The US government’s nuclear physicists say they are closing in on fusion ignition – the point at which a fusion reaction becomes self-sustaining – in the lab by compressing matter with lasers.
We’re told they were able to produce more than 1.3 megajoules of energy in 89 picoseconds – that’s 89 trillionths of a second – at Lawrence Livermore National Laboratory’s National Ignition Facility (NIF) earlier this month. That energy release works out to 15 petawatts, 311 grams of TNT exploding, or the chemical energy equivalent of a big pile of batteries.
“A nine-volt battery stores about 15 kilojoules of energy, so the energy content is roughly equivalent to 80 nine-volt batteries of chemical energy,” Omar Hurricane, chief scientist for the Inertial Confinement Fusion Program at LLNL, told The Register, putting the 1.3MJ into perspective.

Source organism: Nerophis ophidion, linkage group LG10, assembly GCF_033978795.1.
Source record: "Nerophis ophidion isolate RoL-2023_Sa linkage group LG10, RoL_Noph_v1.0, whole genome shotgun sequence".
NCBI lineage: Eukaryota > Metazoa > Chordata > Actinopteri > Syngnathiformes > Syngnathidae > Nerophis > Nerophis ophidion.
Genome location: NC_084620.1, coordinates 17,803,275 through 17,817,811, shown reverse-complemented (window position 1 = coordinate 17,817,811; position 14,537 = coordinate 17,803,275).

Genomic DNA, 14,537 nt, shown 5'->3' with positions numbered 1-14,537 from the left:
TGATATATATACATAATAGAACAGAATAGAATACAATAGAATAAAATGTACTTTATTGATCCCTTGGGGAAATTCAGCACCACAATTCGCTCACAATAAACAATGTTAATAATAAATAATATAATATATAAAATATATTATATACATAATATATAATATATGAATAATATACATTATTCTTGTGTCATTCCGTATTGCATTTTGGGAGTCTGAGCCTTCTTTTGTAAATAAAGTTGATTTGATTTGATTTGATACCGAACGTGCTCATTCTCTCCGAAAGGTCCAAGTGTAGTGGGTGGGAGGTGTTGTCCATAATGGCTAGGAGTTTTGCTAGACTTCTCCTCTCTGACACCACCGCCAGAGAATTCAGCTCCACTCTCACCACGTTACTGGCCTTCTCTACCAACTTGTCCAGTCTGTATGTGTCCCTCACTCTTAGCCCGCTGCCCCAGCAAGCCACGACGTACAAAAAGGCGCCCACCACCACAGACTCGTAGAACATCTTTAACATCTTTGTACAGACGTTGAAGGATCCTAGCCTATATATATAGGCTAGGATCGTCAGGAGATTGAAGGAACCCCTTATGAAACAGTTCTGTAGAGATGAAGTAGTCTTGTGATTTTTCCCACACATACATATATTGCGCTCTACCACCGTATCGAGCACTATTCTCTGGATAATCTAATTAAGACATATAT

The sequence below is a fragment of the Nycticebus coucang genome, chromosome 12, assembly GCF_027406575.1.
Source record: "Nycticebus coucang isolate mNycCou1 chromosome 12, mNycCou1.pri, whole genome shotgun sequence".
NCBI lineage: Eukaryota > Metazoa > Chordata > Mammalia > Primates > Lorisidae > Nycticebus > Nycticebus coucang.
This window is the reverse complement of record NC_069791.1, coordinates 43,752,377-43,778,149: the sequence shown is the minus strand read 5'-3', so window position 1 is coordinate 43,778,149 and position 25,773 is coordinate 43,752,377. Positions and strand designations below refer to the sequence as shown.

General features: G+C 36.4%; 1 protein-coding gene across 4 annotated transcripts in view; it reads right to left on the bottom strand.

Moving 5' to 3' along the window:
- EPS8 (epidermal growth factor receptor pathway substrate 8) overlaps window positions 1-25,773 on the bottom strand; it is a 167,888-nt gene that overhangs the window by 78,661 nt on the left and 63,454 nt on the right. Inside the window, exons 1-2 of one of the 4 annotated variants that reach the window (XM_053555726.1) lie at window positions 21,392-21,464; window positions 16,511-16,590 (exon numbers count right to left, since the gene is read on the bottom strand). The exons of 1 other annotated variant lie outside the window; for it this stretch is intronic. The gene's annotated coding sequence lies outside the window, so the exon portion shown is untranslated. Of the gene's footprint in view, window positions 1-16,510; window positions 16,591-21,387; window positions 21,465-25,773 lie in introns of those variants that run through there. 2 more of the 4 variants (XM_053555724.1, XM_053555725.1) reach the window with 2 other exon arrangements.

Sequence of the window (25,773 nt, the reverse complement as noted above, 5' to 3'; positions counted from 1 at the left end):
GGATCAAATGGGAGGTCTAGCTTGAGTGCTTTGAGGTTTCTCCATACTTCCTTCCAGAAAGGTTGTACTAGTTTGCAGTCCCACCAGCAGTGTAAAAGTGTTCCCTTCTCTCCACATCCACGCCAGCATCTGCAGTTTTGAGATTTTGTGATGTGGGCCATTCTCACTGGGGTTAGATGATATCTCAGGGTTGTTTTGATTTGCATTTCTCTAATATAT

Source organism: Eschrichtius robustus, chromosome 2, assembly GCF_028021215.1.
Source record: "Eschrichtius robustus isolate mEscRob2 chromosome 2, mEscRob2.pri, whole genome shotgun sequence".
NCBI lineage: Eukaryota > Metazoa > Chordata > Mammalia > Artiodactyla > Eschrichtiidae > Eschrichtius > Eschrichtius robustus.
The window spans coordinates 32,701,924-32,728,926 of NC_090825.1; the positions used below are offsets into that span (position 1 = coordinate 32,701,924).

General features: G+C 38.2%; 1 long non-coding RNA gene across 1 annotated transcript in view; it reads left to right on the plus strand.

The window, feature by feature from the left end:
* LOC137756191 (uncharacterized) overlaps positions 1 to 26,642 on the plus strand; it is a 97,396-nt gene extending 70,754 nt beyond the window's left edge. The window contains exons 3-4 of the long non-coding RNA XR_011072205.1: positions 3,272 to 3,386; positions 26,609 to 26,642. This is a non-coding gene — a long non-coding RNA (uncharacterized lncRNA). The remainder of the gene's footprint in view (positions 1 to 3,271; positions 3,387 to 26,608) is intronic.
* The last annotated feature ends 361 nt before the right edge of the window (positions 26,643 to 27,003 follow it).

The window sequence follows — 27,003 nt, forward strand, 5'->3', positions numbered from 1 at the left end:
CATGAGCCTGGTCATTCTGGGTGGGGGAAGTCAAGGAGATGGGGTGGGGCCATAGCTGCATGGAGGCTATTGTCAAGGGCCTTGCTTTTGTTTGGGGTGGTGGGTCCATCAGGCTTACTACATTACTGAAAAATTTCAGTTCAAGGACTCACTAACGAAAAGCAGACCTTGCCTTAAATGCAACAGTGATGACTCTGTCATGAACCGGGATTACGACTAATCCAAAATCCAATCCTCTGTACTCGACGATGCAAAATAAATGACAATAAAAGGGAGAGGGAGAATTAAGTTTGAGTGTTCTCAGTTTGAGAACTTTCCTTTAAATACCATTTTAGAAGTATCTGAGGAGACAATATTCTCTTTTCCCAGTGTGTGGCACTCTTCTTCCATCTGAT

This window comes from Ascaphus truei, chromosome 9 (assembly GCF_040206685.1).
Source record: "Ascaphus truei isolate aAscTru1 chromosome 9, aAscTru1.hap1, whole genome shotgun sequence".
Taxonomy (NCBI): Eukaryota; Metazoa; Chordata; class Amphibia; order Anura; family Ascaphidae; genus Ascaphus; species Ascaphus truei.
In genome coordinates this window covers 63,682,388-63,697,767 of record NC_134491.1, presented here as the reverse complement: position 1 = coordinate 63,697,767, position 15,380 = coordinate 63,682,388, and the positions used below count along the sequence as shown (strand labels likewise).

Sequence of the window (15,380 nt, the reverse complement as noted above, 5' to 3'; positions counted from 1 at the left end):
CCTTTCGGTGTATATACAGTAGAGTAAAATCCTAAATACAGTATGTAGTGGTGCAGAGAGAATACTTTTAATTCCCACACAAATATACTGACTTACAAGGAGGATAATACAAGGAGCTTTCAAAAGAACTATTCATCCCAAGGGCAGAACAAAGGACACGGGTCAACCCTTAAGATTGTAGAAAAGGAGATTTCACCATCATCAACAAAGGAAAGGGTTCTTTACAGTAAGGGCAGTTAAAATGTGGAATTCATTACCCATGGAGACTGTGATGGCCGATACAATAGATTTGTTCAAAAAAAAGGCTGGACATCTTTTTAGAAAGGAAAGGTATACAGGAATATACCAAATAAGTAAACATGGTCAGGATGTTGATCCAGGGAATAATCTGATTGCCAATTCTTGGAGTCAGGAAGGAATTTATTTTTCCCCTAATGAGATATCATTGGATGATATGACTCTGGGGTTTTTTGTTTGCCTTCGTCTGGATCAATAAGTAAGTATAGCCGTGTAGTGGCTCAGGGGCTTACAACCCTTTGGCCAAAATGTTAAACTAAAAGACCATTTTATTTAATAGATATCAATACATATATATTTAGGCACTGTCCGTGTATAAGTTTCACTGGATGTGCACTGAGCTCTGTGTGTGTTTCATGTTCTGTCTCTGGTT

Crucially, that figure is about 70 per cent of the energy fired into the experiment, which involved crushing a tiny amount of fusion fuel until its atoms fused, releasing energy. This is a notable milestone, the scientists said, because it puts them at the threshold of fusion ignition, which is the point where a fusion reaction becomes self-sustaining: the energy released keeps the reaction going, continually producing energy until the fuel runs out, as seen inside stars over the eons. Humans can potentially harness this energy for various purposes.
“Ignition is a tipping-point in the fusion process where the fusion heats itself and overwhelms all the cooling losses that can occur,” Hurricane said. “Once this happens a feedback process is generated where heating creates more fusion, which creates more heating, which creates more fusion, and so on.” read more…